Staff Standoff: Should physician assisted suicide be legal?


On a crisp November morning in 2014, 29-year-old Brittany Maynard laid in her bed in Portland, Ore., clutching the secobarbital pill she had received in May. She swallows it. In 30 minutes, she will be dead.

NOKatie O’Meara


Since the times of Hippocrates in Ancient Greece, medicine has always been used to heal, not to kill. Doctors pledge the Hippocratic Oath in medical school, promising to do their best to uphold the health and safety of their patients. In one version of the Hippocratic Oath, doctors promise to “exercise [their] art solely for the cure of [their] patients, and will give no drug, perform no operation for a criminal purpose.”

Prescribing drugs that kill contradicts medicine. Every day people are diagnosed with various illnesses, whether terminal or not, there is still hope for successful treatment or even a cure.

Doctors and researchers across the world work tirelessly in labs, searching for a cure to terminal diseases ranging from cancer to HIV/AIDS. If terminally ill patients decide to die and not give treatment a chance, they will never know whether or not they could have survived and beaten their disease.

That said, if physician-assisted suicide is legalized across the United States, then its use would extend beyond just ending the suffering of the terminally ill and it might be improperly used.

If the lawmakers legalize physician-assisted suicide, then how does the government ensure that the prescriptions are being given for the right reasons?

Five states–Washington, Oregon, Vermont, Montana and most recently California–have ruled in favor of physician-assisted suicide. Whether or not a patient receives the drug is determined through requests sent to the state outlining the reasons a patient wishes for their doctor to prescribe the drug.

When the legislation goes into effect in California next year, a patient will need to submit two oral requests at least 15 days apart and one written request to the state, in addition to an exam by a psychiatrist.

Even though a psychiatrist evaluates every patient requesting physician assisted suicide, not every person is in the right state of mind to make decisions regarding life or death, especially those suffering from mental illness. According to the National Health Institute, at least 25 percent and at most 75 percent of those with a terminal illness suffer from depression.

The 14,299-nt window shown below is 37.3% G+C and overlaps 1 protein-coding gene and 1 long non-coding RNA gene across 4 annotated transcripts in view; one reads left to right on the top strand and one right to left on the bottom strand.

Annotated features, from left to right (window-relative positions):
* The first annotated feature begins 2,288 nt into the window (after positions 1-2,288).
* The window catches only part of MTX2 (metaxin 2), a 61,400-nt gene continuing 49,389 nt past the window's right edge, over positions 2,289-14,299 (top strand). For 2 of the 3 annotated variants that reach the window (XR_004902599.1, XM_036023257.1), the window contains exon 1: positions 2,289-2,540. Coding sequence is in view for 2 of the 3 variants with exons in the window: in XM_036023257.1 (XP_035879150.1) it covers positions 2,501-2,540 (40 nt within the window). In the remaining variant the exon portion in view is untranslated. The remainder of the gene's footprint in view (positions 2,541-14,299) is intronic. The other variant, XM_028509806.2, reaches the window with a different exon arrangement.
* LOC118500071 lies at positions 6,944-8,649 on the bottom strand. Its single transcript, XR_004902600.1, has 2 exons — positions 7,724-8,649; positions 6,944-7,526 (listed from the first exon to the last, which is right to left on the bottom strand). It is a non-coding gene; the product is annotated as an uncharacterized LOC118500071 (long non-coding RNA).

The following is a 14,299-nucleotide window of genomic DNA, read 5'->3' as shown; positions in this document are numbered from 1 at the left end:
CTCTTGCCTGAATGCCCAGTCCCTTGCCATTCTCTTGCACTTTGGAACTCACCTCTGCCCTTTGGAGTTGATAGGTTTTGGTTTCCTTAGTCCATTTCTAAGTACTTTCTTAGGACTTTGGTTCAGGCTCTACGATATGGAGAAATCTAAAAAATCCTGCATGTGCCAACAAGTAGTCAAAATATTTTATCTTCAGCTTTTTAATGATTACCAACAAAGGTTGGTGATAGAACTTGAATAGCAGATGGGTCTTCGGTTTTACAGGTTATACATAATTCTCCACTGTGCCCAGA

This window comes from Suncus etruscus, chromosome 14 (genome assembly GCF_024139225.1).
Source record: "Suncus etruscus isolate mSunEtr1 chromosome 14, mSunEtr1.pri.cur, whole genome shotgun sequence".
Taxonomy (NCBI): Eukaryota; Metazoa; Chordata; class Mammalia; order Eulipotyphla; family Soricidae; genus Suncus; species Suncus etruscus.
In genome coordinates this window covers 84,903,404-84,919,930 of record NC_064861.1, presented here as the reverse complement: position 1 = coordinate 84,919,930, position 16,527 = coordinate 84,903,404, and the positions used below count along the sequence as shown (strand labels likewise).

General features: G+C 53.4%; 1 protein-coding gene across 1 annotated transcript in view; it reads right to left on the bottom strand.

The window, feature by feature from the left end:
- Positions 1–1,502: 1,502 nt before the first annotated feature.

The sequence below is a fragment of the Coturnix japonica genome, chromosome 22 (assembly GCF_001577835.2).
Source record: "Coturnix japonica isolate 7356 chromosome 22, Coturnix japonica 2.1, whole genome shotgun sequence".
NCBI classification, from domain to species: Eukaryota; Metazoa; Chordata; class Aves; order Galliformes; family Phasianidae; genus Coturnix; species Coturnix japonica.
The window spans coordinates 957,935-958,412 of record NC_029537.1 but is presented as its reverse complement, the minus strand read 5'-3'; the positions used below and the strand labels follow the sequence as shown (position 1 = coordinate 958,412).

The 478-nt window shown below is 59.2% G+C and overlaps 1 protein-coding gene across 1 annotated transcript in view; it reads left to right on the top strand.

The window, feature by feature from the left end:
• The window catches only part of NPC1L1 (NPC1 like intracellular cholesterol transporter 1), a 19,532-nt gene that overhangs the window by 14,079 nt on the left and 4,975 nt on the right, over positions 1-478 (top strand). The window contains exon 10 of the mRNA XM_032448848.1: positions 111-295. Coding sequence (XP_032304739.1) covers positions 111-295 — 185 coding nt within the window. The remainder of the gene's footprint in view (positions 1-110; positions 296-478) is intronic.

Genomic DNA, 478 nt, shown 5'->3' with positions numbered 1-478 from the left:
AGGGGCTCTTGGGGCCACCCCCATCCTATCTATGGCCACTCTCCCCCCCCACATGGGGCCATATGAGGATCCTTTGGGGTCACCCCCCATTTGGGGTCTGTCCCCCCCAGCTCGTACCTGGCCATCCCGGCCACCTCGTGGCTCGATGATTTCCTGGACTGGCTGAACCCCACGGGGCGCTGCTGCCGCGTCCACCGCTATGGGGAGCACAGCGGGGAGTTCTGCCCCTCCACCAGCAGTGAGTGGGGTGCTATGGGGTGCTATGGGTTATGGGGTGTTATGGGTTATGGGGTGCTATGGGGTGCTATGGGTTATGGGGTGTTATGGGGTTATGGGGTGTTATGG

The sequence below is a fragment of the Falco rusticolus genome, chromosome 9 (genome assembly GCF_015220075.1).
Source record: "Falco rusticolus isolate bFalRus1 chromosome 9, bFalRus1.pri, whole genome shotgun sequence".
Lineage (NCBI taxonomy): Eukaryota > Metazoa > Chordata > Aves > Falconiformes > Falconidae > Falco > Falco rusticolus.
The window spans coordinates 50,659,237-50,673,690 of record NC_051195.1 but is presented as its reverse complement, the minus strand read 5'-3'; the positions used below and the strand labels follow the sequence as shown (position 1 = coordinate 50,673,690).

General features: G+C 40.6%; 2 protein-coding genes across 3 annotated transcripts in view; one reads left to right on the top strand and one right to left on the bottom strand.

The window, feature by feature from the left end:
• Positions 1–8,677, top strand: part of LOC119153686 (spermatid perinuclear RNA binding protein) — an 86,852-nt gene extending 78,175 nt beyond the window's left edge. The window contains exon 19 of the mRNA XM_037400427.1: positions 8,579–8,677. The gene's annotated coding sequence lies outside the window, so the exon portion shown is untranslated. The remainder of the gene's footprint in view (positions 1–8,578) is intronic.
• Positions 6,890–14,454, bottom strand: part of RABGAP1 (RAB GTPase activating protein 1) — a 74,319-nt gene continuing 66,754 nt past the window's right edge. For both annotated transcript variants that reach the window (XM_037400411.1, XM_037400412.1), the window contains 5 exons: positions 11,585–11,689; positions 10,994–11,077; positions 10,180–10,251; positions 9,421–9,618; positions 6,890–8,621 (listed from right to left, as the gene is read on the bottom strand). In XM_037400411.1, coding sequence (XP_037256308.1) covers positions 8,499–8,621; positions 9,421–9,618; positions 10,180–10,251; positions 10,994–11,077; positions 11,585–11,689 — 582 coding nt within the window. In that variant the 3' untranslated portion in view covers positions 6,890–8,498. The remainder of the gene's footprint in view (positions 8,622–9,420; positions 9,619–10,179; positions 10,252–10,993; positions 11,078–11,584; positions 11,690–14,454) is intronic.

With something as precious as life, can these requests determine whether or not someone is truly ready to give up?

You only get one life. There is always hope and the opportunity for a miracle, so why not try?

YESNeha Dronamraju

neha staff standoffAlthough Maynard never experienced another day holding her husband or hiking through the scenic Oregon mountains she grew to love, she evaded the unbearable pain and humiliation her illness subjected her to.

When physicians take the Hippocratic Oath, they promise to do no harm. While this is often interpreted as a doctor’s obligation to preserve life against all odds, certain circumstances warrant a different definition of harm.

For some, harm is being subjugated to an incapacitating disease that strips them of control over their own lives. To keep such patients alive against their will is as cruel as taking life from someone who wants to live.

Every person should have control over whether they want to live or die as they choose because it is their life.

62-year-old terminally ill Raymond Carnay’s last few months were captured in the 2011 documentary “How To Die In Oregon,” culminating in his choice to die with dignity.

After diagnosing him with Laryngeal cancer, Carnay’s doctors told him that his only shot at survival was to have his larynx removed. Carnay, a singer, refused the surgery. Although he had not exhausted all of his treatment options, Carnay still applied for the lethal medication because to him, this surgery would strip away every last ounce of his dignity.

“They wanted to take out the thing that has been my life,” Carnay said in the documentary. “My whole life has been my voice.”

Since Oregon passed its Death With Dignity Act in 1997, 673 people have taken newly administered lethal drugs to end their lives. According to the National Institutes of Health, there have been very few cases in which fatal drugs were abused. Laws are in place to restrict access. These governance measures create a safe framework for the patient to exercise their right to choose.

For those who argue that physician-assisted suicide takes away life, I would contend that life constitutes more than the act of breathing and existing on the fringes of consciousness that characterizes terminal patients.

Life should be enjoyed in all its variety and breadth of experiences. Our country grants us the right to pursue happiness; and sometimes the choice to die is a happier fulfillment of that pursuit than the compulsion to live.

Commentaries are the expressed opinion of the author and do not necessarily reflect that of The Fourcast staff, its adviser or any member of the Hockaday community.

-Neha Dronamraju- Staff Writer & Katie O’Meara – Asst. Photo and Graphics Editor-